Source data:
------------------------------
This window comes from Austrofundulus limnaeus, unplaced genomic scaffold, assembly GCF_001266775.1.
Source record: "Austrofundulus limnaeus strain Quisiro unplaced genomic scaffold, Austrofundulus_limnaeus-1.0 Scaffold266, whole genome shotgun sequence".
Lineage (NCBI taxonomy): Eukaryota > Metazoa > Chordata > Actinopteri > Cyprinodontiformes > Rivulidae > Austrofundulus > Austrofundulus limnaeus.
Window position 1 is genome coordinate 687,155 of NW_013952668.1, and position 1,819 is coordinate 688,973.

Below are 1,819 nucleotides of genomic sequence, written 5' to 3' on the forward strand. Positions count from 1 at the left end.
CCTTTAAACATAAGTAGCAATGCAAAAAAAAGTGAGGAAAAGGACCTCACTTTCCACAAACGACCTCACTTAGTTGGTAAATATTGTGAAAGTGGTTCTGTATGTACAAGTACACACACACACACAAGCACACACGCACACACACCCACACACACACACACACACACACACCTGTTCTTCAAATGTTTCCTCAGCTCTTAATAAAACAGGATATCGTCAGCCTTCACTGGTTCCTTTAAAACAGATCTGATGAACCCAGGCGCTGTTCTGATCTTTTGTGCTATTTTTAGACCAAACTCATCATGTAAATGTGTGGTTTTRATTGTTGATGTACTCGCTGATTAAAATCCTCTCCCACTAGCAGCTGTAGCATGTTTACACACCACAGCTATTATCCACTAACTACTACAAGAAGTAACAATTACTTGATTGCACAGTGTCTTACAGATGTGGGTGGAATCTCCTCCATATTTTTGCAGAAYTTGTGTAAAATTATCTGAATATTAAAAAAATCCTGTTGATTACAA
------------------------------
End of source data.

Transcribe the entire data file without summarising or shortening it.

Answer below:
This window comes from Austrofundulus limnaeus, unplaced genomic scaffold, assembly GCF_001266775.1.
Source record: "Austrofundulus limnaeus strain Quisiro unplaced genomic scaffold, Austrofundulus_limnaeus-1.0 Scaffold266, whole genome shotgun sequence".
Lineage (NCBI taxonomy): Eukaryota > Metazoa > Chordata > Actinopteri > Cyprinodontiformes > Rivulidae > Austrofundulus > Austrofundulus limnaeus.
Window position 1 is genome coordinate 687,155 of NW_013952668.1, and position 1,819 is coordinate 688,973.

Below are 1,819 nucleotides of genomic sequence, written 5' to 3' on the forward strand. Positions count from 1 at the left end.
CCTTTAAACATAAGTAGCAATGCAAAAAAAAGTGAGGAAAAGGACCTCACTTTCCACAAACGACCTCACTTAGTTGGTAAATATTGTGAAAGTGGTTCTGTATGTACAAGTACACACACACACACAAGCACACACGCACACACACCCACACACACACACACACACACACACCTGTTCTTCAAATGTTTCCTCAGCTCTTAATAAAACAGGATATCGTCAGCCTTCACTGGTTCCTTTAAAACAGATCTGATGAACCCAGGCGCTGTTCTGATCTTTTGTGCTATTTTTAGACCAAACTCATCATGTAAATGTGTGGTTTTRATTGTTGATGTACTCGCTGATTAAAATCCTCTCCCACTAGCAGCTGTAGCATGTTTACACACCACAGCTATTATCCACTAACTACTACAAGAAGTAACAATTACTTGATTGCACAGTGTCTTACAGATGTGGGTGGAATCTCCTCCATATTTTTGCAGAAYTTGTGTAAAATTATCTGAATATTAAAAAAATCCTGTTGATTACAA